For me, Sam Mendes left the Bond franchise shaken and stirred with his extraordinary entry into the series SKYFALL. That sounds like hyperbole, but as a long time Bond fanatic, he brought some verve into the franchise, mixing in some incredible visual panache (also thanks to cinematographer Roger Deakins) and much needed contextual awareness.
So, hearing that, according to Empire Magazine, Mendes will not be returning to direct BOND 24 is incredibly depressing. Mendes, the first Oscar-winning director to helm a film in the Bond series, is a man who could go from directing emotionally wrenching dramas like ROAD TO PERDITION and REVOLUTIONARY ROAD to, well, one of the best action movies – no, movies – of 2012. For me, SKYFALL is one of the best films to ever feature the most famous secret agent. Mendes brought back Bond better than ever.
It isn’t only me who thinks so either: The film became the seventh highest grossing film of all time (fitting, eh?) crossing the billion dollar mark recently, won the BAFTA for Best British Film, and won the Academy Award for Original Song, with that cool, haunting melody of Adele’s. SKYFALL is a bit of a weird anomaly in the Bond series in that it is a total class act: from Mendes to Javier Bardem to Ralph Fiennes to Deakins. And it is damn good.
But, Mendes told Empire Magazine that it was a “very difficult decision”. With commitments to new stage productions of CHARLIE AND THE CHOCOLATE FACTORY and KING LEAR, it renders his “next year and beyond” busy. But Mendes says, “Directing SKYFALL was one of the best experiences of my professional life”.
It’s sad to see him go. Of course, that leaves us with the question of who next will handle the man with the license to kill. Commence the speculation!
That Mendes was such a top tier director, especially in comparison to the previous directors of the franchise (a majority of which were directed by one of three people), it does make one wonder what kind of directors BOND 24 could attract. Previously, the most acclaimed directors to helm a Bond film were Michael Apted (director of the UP documentary series, most recently with 56 UP) with THE WORLD IS NOT ENOUGH in 1999 and Marc Forster (director of STRANGER THAN FICTION, MONSTER’s BALL, and FINDING NEVERLAND) with QUANTUM OF SOLACE in 2008. Both films were extremely disappointing qualitatively, the latter probably being the most disappointing after such a high with Martin Campbell’s CASINO ROYALE. QUANTUM OF SOLACE was the first (and hopefully only_ direct sequel in the franchise, and its script had numerous issues (many of which had to do with the Writer’s Strike). Not only that, but Forster could simply not direct an action film, with many of the sequences so poorly edited that there was no sense of place or linearity. Apted’s Bond film was run of the mill, but dumber, Brosnan fare, with Denise Richards as a nuclear physicist (remember that?).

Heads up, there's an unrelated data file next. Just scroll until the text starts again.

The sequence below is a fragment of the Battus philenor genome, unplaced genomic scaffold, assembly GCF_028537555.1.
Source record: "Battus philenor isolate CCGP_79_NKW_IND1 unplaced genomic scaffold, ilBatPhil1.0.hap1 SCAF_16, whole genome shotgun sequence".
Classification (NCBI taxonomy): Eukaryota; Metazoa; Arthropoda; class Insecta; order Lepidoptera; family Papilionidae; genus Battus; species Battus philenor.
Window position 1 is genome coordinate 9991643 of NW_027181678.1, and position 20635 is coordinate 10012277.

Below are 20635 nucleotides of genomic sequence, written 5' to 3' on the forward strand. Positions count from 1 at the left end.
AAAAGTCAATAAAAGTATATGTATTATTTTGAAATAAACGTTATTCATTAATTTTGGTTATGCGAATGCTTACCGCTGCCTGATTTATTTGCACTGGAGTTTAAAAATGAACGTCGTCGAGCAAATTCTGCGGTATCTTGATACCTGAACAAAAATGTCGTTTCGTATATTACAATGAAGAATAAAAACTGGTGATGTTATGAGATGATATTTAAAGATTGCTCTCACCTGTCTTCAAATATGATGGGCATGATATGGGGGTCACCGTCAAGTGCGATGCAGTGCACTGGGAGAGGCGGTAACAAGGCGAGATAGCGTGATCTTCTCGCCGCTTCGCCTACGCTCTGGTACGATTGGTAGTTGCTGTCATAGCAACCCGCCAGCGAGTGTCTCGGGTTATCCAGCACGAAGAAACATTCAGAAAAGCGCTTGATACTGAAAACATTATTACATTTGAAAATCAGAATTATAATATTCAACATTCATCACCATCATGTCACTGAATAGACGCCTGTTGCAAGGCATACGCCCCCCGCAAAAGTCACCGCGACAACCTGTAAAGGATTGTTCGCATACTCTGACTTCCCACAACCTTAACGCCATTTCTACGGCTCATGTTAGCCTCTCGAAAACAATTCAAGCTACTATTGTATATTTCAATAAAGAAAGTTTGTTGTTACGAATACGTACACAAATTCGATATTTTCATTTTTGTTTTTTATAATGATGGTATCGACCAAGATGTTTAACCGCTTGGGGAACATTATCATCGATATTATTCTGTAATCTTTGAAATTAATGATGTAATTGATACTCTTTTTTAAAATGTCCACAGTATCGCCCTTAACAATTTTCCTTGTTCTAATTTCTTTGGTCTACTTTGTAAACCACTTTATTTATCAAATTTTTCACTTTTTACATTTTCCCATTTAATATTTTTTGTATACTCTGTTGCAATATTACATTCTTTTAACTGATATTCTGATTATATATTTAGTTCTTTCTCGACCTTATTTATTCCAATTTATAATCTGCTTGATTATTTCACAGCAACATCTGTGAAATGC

Besides those two directors and, if you want to count him, Martin Campbell (who directed GOLDENEYE and CASINO ROYALE, two of my favorite Bond films), the directors list hasn’t been star studded. Now that Mendes has directed a Bond film, does that mean that producers Michael G. Wilson and Batrbara Broccoli can get bigger names behind Bond, and therefore (possibly) better Bond films as a whole? Let’s not count on Christopher Nolan directing a Bond film, though. As enticing as that sounds, it may be unlikely with his full slate.
One thing out of this is good, though; SKYFALL’s screenwriter, John Logan, is signed up for the next few Bond films. Logan is responsible for such brilliant screenplays (yes, I said brilliant) as Scorsese’s THE AVIATOR, Tim Burton’s SWEENEY TODD: THE DEMON BARBER OF FLEET STREET, Verbinski’s RANGO, Ralph Fiennes’s CORIOLANUS (who, ironically, played Mallory in SKYFALL), Scorsese’s HUGO, and the upcoming Aronofsky film NOAH. Partnered with long time Bond scribes Neal Purvis and Robert Wade, we can, at least, count on them for a good story. I hate to say it though…
SAM MENDES WILL NOT RETURN IN BOND 24.
But who will make their entrance? What directors do you think should helm a Bond film?Powered by Sidelines